STATE FRAGILITY AND PEACEMAKING
2017/2018, Semester 1
Lee Kuan Yew School of Public Policy (Lee Kuan Yew School Of Public Policy)
Modular Credits: 4
Fragile and failed states pose unique problems to the international community. From the 1990s, wars in and among failed states have killed and displaced millions. In an increasingly interconnected world, internal insecurity fundamentally undermines international security. This module focuses on understanding the main drivers of state fragility and the impact on global security. In understanding the root causes and consequences of state fragility, students will work through appropriate and practical policy responses. The module draws on contemporary case studies of contested states and explores the issues through the lenses of political science, international relations, history, geography, sociology and public policy.
This module is open to upper-level NUS undergraduates. If so, undergraduates should sufficient background in political science and international relations – for example they are single or double major in political science/IR or have a declared minor in political science/IR. If the students are from a liberal arts background, such as from Yale-NUS, they should have a declared major in Global Affairs or Politics, Philosophy and Economics. For graduate students, students registering for this module should ideally have an undergraduate degree in government, political science, international relations or Law. If the undergraduate degree is general, they should have a declared undergraduate major/minor in government, political science and/or international relations or have ac basic background in political science or IR.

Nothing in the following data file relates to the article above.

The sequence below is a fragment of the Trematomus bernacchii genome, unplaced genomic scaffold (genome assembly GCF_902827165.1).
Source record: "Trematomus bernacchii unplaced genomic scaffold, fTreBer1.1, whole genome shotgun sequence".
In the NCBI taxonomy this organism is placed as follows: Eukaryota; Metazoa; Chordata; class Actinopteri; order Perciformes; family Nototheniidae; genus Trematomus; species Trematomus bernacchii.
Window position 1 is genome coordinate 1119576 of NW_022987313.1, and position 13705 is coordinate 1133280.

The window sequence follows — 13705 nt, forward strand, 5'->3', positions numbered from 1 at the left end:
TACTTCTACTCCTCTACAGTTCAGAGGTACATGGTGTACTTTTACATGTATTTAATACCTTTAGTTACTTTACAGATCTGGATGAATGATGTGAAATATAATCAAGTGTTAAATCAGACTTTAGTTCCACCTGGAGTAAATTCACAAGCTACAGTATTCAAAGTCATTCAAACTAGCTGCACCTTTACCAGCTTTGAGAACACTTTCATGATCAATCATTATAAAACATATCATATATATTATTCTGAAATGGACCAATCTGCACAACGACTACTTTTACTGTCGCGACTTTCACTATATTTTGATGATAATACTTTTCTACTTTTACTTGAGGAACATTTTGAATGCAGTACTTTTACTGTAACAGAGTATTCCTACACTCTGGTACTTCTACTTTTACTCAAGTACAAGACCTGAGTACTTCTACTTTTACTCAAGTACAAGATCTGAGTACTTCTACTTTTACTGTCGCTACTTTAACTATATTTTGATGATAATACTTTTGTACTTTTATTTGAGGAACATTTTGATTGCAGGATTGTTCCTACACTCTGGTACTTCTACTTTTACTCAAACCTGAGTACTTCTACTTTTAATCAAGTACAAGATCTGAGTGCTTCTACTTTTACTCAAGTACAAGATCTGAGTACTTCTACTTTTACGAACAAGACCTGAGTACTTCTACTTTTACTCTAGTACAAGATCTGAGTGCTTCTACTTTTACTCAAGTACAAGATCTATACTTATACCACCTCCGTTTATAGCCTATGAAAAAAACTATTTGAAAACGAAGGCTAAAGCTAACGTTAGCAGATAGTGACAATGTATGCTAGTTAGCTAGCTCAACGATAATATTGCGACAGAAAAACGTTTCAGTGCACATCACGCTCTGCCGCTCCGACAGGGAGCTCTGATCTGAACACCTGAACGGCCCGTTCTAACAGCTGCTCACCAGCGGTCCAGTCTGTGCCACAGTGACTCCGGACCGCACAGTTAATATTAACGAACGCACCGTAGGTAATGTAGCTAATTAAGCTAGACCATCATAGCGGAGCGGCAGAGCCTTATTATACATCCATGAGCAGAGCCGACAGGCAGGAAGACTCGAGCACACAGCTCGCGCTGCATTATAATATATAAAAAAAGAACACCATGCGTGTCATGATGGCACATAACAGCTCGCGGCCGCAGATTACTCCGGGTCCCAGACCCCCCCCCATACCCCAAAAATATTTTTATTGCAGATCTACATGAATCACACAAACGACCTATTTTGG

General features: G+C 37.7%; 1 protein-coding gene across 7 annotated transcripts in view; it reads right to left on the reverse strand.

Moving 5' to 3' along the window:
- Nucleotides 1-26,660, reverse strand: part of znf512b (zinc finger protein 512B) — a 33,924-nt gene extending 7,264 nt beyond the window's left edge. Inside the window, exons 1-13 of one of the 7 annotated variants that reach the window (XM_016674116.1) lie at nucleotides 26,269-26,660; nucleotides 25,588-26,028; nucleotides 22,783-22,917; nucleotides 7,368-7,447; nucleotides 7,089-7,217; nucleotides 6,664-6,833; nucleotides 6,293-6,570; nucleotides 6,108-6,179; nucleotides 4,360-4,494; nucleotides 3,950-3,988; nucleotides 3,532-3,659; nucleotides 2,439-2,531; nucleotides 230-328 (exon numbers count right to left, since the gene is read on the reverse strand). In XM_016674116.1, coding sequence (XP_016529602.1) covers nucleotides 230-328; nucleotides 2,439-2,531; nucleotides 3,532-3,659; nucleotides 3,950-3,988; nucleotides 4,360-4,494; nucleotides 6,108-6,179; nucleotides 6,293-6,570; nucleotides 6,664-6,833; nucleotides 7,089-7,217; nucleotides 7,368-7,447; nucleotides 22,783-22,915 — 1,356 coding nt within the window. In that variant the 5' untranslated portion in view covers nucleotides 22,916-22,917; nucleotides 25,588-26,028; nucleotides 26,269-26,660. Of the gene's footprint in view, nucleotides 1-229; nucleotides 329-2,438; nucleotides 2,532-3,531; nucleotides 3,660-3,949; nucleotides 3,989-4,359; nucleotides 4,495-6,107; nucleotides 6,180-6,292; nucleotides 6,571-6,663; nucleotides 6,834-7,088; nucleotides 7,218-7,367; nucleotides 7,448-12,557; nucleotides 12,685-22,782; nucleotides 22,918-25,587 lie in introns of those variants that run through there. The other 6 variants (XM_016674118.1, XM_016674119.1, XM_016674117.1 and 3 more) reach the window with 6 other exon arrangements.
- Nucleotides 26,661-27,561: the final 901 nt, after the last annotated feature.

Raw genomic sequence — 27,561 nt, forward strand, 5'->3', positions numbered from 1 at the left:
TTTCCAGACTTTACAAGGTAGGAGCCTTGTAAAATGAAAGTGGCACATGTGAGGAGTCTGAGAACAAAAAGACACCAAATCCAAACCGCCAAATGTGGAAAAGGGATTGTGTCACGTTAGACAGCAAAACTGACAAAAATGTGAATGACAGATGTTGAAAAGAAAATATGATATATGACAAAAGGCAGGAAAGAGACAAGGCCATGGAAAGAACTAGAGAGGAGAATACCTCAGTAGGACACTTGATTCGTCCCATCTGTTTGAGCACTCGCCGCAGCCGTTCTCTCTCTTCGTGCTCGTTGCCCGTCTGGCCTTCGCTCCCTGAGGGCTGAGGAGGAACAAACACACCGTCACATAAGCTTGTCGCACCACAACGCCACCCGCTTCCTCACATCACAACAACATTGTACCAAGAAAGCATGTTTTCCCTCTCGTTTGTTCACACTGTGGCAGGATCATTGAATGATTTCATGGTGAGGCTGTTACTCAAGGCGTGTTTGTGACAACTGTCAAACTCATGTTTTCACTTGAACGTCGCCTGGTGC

Workload Components : A-B-C-D-E
A: no. of lecture hours per week
B: no. of tutorial hours per week
C: no. of lab hours per week
D: no. of hours for projects, assignments, fieldwork etc per week
E: no. of hours for preparatory work by a student per week